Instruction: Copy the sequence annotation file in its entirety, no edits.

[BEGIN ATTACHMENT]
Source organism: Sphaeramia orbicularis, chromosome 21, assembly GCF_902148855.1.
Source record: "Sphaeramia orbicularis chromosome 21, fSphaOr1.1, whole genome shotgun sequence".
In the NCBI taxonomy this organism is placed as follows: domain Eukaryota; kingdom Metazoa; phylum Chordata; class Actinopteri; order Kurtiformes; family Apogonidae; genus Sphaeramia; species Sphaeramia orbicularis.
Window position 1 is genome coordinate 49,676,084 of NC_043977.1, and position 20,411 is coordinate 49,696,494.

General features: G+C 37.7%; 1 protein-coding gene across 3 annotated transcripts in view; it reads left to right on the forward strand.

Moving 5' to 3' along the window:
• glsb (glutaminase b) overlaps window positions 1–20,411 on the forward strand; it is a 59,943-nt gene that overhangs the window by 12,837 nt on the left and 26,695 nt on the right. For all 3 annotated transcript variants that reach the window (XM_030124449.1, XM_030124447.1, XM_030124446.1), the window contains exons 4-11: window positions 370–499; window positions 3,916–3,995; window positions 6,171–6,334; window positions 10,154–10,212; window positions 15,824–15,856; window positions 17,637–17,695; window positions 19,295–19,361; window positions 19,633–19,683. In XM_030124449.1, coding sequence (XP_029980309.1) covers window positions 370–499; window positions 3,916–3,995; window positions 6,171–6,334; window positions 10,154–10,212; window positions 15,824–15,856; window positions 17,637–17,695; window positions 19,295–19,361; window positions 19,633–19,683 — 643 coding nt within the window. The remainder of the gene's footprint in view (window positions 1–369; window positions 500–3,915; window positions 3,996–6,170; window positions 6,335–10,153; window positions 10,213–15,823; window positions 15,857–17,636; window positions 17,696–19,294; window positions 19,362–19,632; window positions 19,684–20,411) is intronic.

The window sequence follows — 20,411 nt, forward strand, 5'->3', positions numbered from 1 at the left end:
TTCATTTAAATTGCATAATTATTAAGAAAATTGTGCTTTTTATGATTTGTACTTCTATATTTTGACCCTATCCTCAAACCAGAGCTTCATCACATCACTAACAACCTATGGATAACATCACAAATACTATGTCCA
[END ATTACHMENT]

Source organism: Sphaeramia orbicularis, chromosome 21, assembly GCF_902148855.1.
Source record: "Sphaeramia orbicularis chromosome 21, fSphaOr1.1, whole genome shotgun sequence".
In the NCBI taxonomy this organism is placed as follows: domain Eukaryota; kingdom Metazoa; phylum Chordata; class Actinopteri; order Kurtiformes; family Apogonidae; genus Sphaeramia; species Sphaeramia orbicularis.
Window position 1 is genome coordinate 49,676,084 of NC_043977.1, and position 20,411 is coordinate 49,696,494.

General features: G+C 37.7%; 1 protein-coding gene across 3 annotated transcripts in view; it reads left to right on the forward strand.

Moving 5' to 3' along the window:
• glsb (glutaminase b) overlaps window positions 1–20,411 on the forward strand; it is a 59,943-nt gene that overhangs the window by 12,837 nt on the left and 26,695 nt on the right. For all 3 annotated transcript variants that reach the window (XM_030124449.1, XM_030124447.1, XM_030124446.1), the window contains exons 4-11: window positions 370–499; window positions 3,916–3,995; window positions 6,171–6,334; window positions 10,154–10,212; window positions 15,824–15,856; window positions 17,637–17,695; window positions 19,295–19,361; window positions 19,633–19,683. In XM_030124449.1, coding sequence (XP_029980309.1) covers window positions 370–499; window positions 3,916–3,995; window positions 6,171–6,334; window positions 10,154–10,212; window positions 15,824–15,856; window positions 17,637–17,695; window positions 19,295–19,361; window positions 19,633–19,683 — 643 coding nt within the window. The remainder of the gene's footprint in view (window positions 1–369; window positions 500–3,915; window positions 3,996–6,170; window positions 6,335–10,153; window positions 10,213–15,823; window positions 15,857–17,636; window positions 17,696–19,294; window positions 19,362–19,632; window positions 19,684–20,411) is intronic.

The window sequence follows — 20,411 nt, forward strand, 5'->3', positions numbered from 1 at the left end:
TTCATTTAAATTGCATAATTATTAAGAAAATTGTGCTTTTTATGATTTGTACTTCTATATTTTGACCCTATCCTCAAACCAGAGCTTCATCACATCACTAACAACCTATGGATAACATCACAAATACTATGTCCA